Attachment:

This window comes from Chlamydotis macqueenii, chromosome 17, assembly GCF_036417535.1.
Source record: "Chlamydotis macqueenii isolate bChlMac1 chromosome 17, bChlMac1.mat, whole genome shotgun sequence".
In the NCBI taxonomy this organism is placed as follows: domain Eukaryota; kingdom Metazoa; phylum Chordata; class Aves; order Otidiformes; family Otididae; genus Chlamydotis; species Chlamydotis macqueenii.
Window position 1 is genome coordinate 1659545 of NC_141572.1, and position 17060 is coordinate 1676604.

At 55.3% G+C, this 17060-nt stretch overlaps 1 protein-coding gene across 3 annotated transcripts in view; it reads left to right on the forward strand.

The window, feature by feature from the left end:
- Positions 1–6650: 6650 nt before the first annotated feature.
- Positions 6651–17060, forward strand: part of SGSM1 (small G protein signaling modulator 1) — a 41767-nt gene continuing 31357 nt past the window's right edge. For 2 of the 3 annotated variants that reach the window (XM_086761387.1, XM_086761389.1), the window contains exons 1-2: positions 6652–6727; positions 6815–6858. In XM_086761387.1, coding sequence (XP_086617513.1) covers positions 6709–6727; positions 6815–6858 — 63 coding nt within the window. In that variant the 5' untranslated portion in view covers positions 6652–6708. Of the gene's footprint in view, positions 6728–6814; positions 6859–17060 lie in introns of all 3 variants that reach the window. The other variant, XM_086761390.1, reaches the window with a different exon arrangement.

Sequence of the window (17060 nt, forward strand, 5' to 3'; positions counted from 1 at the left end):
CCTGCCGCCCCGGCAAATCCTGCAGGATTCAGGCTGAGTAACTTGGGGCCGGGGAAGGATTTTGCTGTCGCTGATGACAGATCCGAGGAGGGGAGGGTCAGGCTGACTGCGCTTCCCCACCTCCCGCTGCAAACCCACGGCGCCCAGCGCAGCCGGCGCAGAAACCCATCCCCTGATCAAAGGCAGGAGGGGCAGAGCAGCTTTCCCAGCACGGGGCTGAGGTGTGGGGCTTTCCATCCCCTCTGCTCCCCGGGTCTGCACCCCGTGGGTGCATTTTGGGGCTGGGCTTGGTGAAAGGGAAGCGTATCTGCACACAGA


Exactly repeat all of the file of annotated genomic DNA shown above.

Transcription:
This window comes from Chlamydotis macqueenii, chromosome 17, assembly GCF_036417535.1.
Source record: "Chlamydotis macqueenii isolate bChlMac1 chromosome 17, bChlMac1.mat, whole genome shotgun sequence".
In the NCBI taxonomy this organism is placed as follows: domain Eukaryota; kingdom Metazoa; phylum Chordata; class Aves; order Otidiformes; family Otididae; genus Chlamydotis; species Chlamydotis macqueenii.
Window position 1 is genome coordinate 1659545 of NC_141572.1, and position 17060 is coordinate 1676604.

At 55.3% G+C, this 17060-nt stretch overlaps 1 protein-coding gene across 3 annotated transcripts in view; it reads left to right on the forward strand.

The window, feature by feature from the left end:
- Positions 1–6650: 6650 nt before the first annotated feature.
- Positions 6651–17060, forward strand: part of SGSM1 (small G protein signaling modulator 1) — a 41767-nt gene continuing 31357 nt past the window's right edge. For 2 of the 3 annotated variants that reach the window (XM_086761387.1, XM_086761389.1), the window contains exons 1-2: positions 6652–6727; positions 6815–6858. In XM_086761387.1, coding sequence (XP_086617513.1) covers positions 6709–6727; positions 6815–6858 — 63 coding nt within the window. In that variant the 5' untranslated portion in view covers positions 6652–6708. Of the gene's footprint in view, positions 6728–6814; positions 6859–17060 lie in introns of all 3 variants that reach the window. The other variant, XM_086761390.1, reaches the window with a different exon arrangement.

Sequence of the window (17060 nt, forward strand, 5' to 3'; positions counted from 1 at the left end):
CCTGCCGCCCCGGCAAATCCTGCAGGATTCAGGCTGAGTAACTTGGGGCCGGGGAAGGATTTTGCTGTCGCTGATGACAGATCCGAGGAGGGGAGGGTCAGGCTGACTGCGCTTCCCCACCTCCCGCTGCAAACCCACGGCGCCCAGCGCAGCCGGCGCAGAAACCCATCCCCTGATCAAAGGCAGGAGGGGCAGAGCAGCTTTCCCAGCACGGGGCTGAGGTGTGGGGCTTTCCATCCCCTCTGCTCCCCGGGTCTGCACCCCGTGGGTGCATTTTGGGGCTGGGCTTGGTGAAAGGGAAGCGTATCTGCACACAGA